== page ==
The remainder of the story is part of my academic vita.
- Music? What could be better than something by Ludwig van Beethoven? My favorite radio station is KXPR, which plays classical music and jazz as well as the live broadcasts of the Metropolitan Opera.
- Who do I admire? Well, what about Albert Einstein for a starter? Or Charles Darwin? Or Benjamin Franklin or Leonardo da Vinci? When I applied to Oxy it was Franklin who was the subject of the required essay “Who do I most admire and why?” So, in a sense, he got me into college!
- How about a non-English tongue? Try some Spanish! One of the world’s great languages! Although I took Spanish in high school, and turned to German in college, I became a subscriber/student/aficionado of the audiomagazine Puerta del Sol from 1994 until its publication sadly ceased in 2010. Happily, toward the end of 2012 I discovered the new audiomagazine ; puntoycoma through which I hoped to continue my love of Spanish language and culture, despite being eternally stuck at “advanced intermediate” (viz. CEFRL B2-C1). However, if I could just snap my fingers and become at once a fluent reader and speaker, I would select Mandarin. With English, Spanish, and Mandarin, I could converse with over 2 billion human beings!
- What organizations do I support? Dozens … but among the most important are the Greenpeace, Sea Shepherd, Nature Conservancy, Wilderness Society, Defenders of Wildlife, National Wildlife Federation, National Audubon Society, National Parks and Conservation Association, Natural Resources Defense Council, Sierra Club, California Wilderness Coalition, California State Parks Foundation,Californians Against Waste Foundation, Marine Mammal Center, and Performing Animals Welfare Society.
Here’s something interesting: On the side I do “container junk art.” It’s made of found objects placed within or around old containers. I say it’s “interesting” because when I show my art to people for the first time, that’s what they say, “Interesting!” It’s nice that everyone’s so polite! Little children are somewhat less so, one even braking down in tears at the horrible sight! Some photos available right here.
Oh, yes, I almost forgot: If you want to cozy up to the fireplace to read a good book, try my Origins of Genius: Darwinian Perspectives on Creativity, which was published by Oxford University Press in 1999. It received the William James Book Award from the American Psychological Association. In addition, it was chosen as a selection by the Quality Paperback Book Club (part of the Book-of-the-Month Club) and made the “Recommended Reading” list in Phi Beta Kappa’s Key Reporter. McLaughlin, of the TV program The McLaughlin Group, had this to say “All right, sit back. I’ll give you a little erudition here. Most Original Thinker of 2000, Dean Keith Simonton, author of Origins of Genius, his ground-breaking treatise that links the Darwinian concept of evolution to the social purpose behind genius; a remarkable book in which I’ve personally found great help.” In 2002 the book was translated into Portuguese for a Brazilian edition. It remains one of my most frequently-cited publications according to Google Scholar.
But the author’s pen moves on. My Genius 101 became available in 2009. It’s already received excellent blurbs, and was even the subject of a recent Newsweek article. Will this replace Origins of Genius as my most popular book? Perhaps so: It’s already translated into Polish and Korean, with current negotiations for translations into German and Mandarin. Or will it be my Great Flicks, published by Oxford just two years later? More to come …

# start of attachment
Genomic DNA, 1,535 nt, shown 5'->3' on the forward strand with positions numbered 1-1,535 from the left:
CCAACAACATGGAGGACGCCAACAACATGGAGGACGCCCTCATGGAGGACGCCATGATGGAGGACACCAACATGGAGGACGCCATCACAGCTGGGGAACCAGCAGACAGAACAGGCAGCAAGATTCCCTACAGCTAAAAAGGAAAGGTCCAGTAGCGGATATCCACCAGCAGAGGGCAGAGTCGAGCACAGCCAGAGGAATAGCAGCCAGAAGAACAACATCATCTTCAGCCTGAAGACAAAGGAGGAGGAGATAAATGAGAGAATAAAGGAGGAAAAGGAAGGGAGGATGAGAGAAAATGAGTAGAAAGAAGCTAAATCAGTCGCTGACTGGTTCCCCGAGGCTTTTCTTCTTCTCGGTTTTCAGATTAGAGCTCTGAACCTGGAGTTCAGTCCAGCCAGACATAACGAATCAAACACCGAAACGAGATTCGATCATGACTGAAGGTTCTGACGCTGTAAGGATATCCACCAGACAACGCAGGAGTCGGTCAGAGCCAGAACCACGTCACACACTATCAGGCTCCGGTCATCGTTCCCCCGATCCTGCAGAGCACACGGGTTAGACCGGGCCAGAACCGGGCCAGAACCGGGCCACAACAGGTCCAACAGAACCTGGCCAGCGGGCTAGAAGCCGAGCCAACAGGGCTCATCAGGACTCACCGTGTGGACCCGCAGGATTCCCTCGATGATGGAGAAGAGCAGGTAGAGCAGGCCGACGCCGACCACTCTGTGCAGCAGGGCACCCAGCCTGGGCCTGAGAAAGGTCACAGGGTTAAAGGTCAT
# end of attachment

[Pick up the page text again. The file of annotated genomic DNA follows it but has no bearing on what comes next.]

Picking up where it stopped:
I have appeared on TV programs covering genius, creativity, leadership, and talent for the Discovery Channel, the Arts and Entertainment Channel (“The Mystery of Genius”), the Public Broadcasting System (“The Creative Spirit”), CNN (“Anderson Cooper Show”), VPRO in the Netherlands (“Bonobo-bo” pictured at left), the Australian Broadcasting Corporation (on “Lateline”), the other ABC (on “Good Morning America”), the Canadian Broadcasting Corporation (David Susuki’s “The Nature of Things,” Canada’s longest running documentary series), and Sacramento’s CBS local affiliate KOVR (Channel 13 “10 O’clock News”).
I have also done numerous radio interviews for National Public Radio (“Performance Today,” “The Infinite Mind,” “Whad’Ya Know?,” etc.), eYada.com’s “Psychology Today … Today,” CBC (“Definitely Not The Opera” and “Ideas” programs), Sirius Satellite Radio (“The Good Life Show”), and various NPR, CBS, BBC, BBC Scotland, ABC (Australia), and local radio stations in various English-speaking nations from Australia to Scotland. Most recently did a segment on “late bloomers” for CBS News Sunday Morning (about 6 minutes in).
Finally, my work has been featured in such print media as Time, Newsweek, US News & World Report, The New Yorker, Psychology Today, Atlantic Monthly, Psychologies, Fortune, Business Week, USA Weekend, Parade Magazine, The Economist, Discover Magazine, Elle, Men’s Health, The Chronicle of Higher Education, USA Today, the Associated Press, the Sunday Times, New York Times,Washington Post, Boston Globe, Wall Street Journal, Philadelphia Inquirer, Montreal Gazette, Toronto Star, Ottawa Citizen, Winsor Star, Winnipeg Free Press, Calgary Herald, Vancouver Sun, San Francisco Chronicle, Los Angeles Times, Sacramento Bee, Vallejo Times-Herald, New Scientist, and the Harvard Crimsom, internet media like CNN.com, ABCNews.com, NBCNews.com, FoxNews.com, CBSnews.com, LATimes.com, www.HuffingtonPost.com, Miller-McCune.com/www.PSmag.com, NPR.org, PopSci.com, TheWrap.com, Chronicle.com, FiveThirtyEight.com, www.ZocaloPublicSquare.org, News.Discovery.com, HealthDay.com, and PopPhoto.com, and such non-English vehicles as Der Spiegel, Der Welt, Bilt der Wissenschaft, Nürnberger Nachrichten, Przekroj, Pravda, Super Interessante, Le Scienza, La Vanguardia, Valor Econômico, La Tercera, LeMonde.fr, Haaretz.com, and Desdeelexilio.com.
World Science Festival: